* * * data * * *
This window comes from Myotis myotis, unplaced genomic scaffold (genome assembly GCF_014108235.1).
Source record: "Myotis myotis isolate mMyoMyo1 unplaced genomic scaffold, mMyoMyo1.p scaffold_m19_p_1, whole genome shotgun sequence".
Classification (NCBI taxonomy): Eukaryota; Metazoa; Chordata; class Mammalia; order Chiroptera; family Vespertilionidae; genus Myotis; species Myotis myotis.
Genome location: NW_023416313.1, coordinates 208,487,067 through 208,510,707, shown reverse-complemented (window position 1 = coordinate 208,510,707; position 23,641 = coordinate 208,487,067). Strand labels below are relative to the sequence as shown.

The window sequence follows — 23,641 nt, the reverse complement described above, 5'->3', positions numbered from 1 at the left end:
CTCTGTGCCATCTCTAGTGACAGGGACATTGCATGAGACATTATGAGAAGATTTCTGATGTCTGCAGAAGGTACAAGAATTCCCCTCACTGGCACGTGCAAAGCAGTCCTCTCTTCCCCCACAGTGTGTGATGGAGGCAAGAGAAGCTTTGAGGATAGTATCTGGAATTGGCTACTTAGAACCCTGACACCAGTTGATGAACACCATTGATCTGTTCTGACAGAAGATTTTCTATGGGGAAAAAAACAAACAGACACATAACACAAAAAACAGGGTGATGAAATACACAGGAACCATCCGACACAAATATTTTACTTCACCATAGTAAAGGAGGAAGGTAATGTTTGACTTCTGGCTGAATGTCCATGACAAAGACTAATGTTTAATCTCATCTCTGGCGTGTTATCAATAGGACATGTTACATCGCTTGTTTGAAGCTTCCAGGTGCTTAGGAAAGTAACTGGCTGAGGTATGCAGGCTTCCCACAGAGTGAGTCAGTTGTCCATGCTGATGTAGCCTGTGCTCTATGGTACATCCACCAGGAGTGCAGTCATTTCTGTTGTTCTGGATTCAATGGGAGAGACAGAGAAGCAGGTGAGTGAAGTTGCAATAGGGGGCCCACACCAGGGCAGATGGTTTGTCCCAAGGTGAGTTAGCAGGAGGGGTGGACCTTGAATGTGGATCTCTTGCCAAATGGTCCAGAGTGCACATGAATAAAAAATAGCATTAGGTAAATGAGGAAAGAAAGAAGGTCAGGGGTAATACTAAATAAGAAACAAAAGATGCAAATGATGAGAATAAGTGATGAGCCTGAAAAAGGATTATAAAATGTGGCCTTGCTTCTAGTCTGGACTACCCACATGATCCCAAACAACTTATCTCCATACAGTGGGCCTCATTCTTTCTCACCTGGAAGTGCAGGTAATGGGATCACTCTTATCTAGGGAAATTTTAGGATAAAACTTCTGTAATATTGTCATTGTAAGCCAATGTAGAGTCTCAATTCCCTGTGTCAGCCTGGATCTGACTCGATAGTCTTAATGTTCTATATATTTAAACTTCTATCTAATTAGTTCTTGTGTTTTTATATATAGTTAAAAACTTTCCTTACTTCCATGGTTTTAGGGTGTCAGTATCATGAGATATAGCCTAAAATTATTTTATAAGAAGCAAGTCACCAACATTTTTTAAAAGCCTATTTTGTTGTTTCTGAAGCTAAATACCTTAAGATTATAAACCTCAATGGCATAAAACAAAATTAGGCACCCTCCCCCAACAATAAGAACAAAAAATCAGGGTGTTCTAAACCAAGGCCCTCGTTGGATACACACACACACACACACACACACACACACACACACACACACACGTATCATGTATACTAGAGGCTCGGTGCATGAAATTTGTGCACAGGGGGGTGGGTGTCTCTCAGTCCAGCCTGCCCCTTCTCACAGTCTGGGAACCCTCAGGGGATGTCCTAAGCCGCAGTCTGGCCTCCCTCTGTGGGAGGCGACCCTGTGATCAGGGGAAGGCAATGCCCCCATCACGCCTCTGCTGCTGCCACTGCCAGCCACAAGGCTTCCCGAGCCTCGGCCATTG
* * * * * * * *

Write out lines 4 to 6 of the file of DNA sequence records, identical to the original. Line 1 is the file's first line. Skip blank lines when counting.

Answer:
Genome location: NW_023416313.1, coordinates 208,487,067 through 208,510,707, shown reverse-complemented (window position 1 = coordinate 208,510,707; position 23,641 = coordinate 208,487,067). Strand labels below are relative to the sequence as shown.

The window sequence follows — 23,641 nt, the reverse complement described above, 5'->3', positions numbered from 1 at the left end:
CTCTGTGCCATCTCTAGTGACAGGGACATTGCATGAGACATTATGAGAAGATTTCTGATGTCTGCAGAAGGTACAAGAATTCCCCTCACTGGCACGTGCAAAGCAGTCCTCTCTTCCCCCACAGTGTGTGATGGAGGCAAGAGAAGCTTTGAGGATAGTATCTGGAATTGGCTACTTAGAACCCTGACACCAGTTGATGAACACCATTGATCTGTTCTGACAGAAGATTTTCTATGGGGAAAAAAACAAACAGACACATAACACAAAAAACAGGGTGATGAAATACACAGGAACCATCCGACACAAATATTTTACTTCACCATAGTAAAGGAGGAAGGTAATGTTTGACTTCTGGCTGAATGTCCATGACAAAGACTAATGTTTAATCTCATCTCTGGCGTGTTATCAATAGGACATGTTACATCGCTTGTTTGAAGCTTCCAGGTGCTTAGGAAAGTAACTGGCTGAGGTATGCAGGCTTCCCACAGAGTGAGTCAGTTGTCCATGCTGATGTAGCCTGTGCTCTATGGTACATCCACCAGGAGTGCAGTCATTTCTGTTGTTCTGGATTCAATGGGAGAGACAGAGAAGCAGGTGAGTGAAGTTGCAATAGGGGGCCCACACCAGGGCAGATGGTTTGTCCCAAGGTGAGTTAGCAGGAGGGGTGGACCTTGAATGTGGATCTCTTGCCAAATGGTCCAGAGTGCACATGAATAAAAAATAGCATTAGGTAAATGAGGAAAGAAAGAAGGTCAGGGGTAATACTAAATAAGAAACAAAAGATGCAAATGATGAGAATAAGTGATGAGCCTGAAAAAGGATTATAAAATGTGGCCTTGCTTCTAGTCTGGACTACCCACATGATCCCAAACAACTTATCTCCATACAGTGGGCCTCATTCTTTCTCACCTGGAAGTGCAGGTAATGGGATCACTCTTATCTAGGGAAATTTTAGGATAAAACTTCTGTAATATTGTCATTGTAAGCCAATGTAGAGTCTCAATTCCCTGTGTCAGCCTGGATCTGACTCGATAGTCTTAATGTTCTATATATTTAAACTTCTATCTAATTAGTTCTTGTGTTTTTATATATAGTTAAAAACTTTCCTTACTTCCATGGTTTTAGGGTGTCAGTATCATGAGATATAGCCTAAAATTATTTTATAAGAAGCAAGTCACCAACATTTTTTAAAAGCCTATTTTGTTGTTTCTGAAGCTAAATACCTTAAGATTATAAACCTCAATGGCATAAAACAAAATTAGGCACCCTCCCCCAACAATAAGAACAAAAAATCAGGGTGTTCTAAACCAAGGCCCTCGTTGGATACACACACACACACACACACACACACACACACACACACACACACGTATCATGTATACTAGAGGCTCGGTGCATGAAATTTGTGCACAGGGGGGTGGGTGTCTCTCAGTCCAGCCTGCCCCTTCTCACAGTCTGGGAACCCTCAGGGGATGTCCTAAGCCGCAGTCTGGCCTCCCTCTGTGGGAGGCGACCCTGTGATCAGGGGAAGGCAATGCCCCCATCACGCCTCTGCTGCTGCCACTGCCAGCCACAAGGCTTCCCGAGCCTCGGCCATTG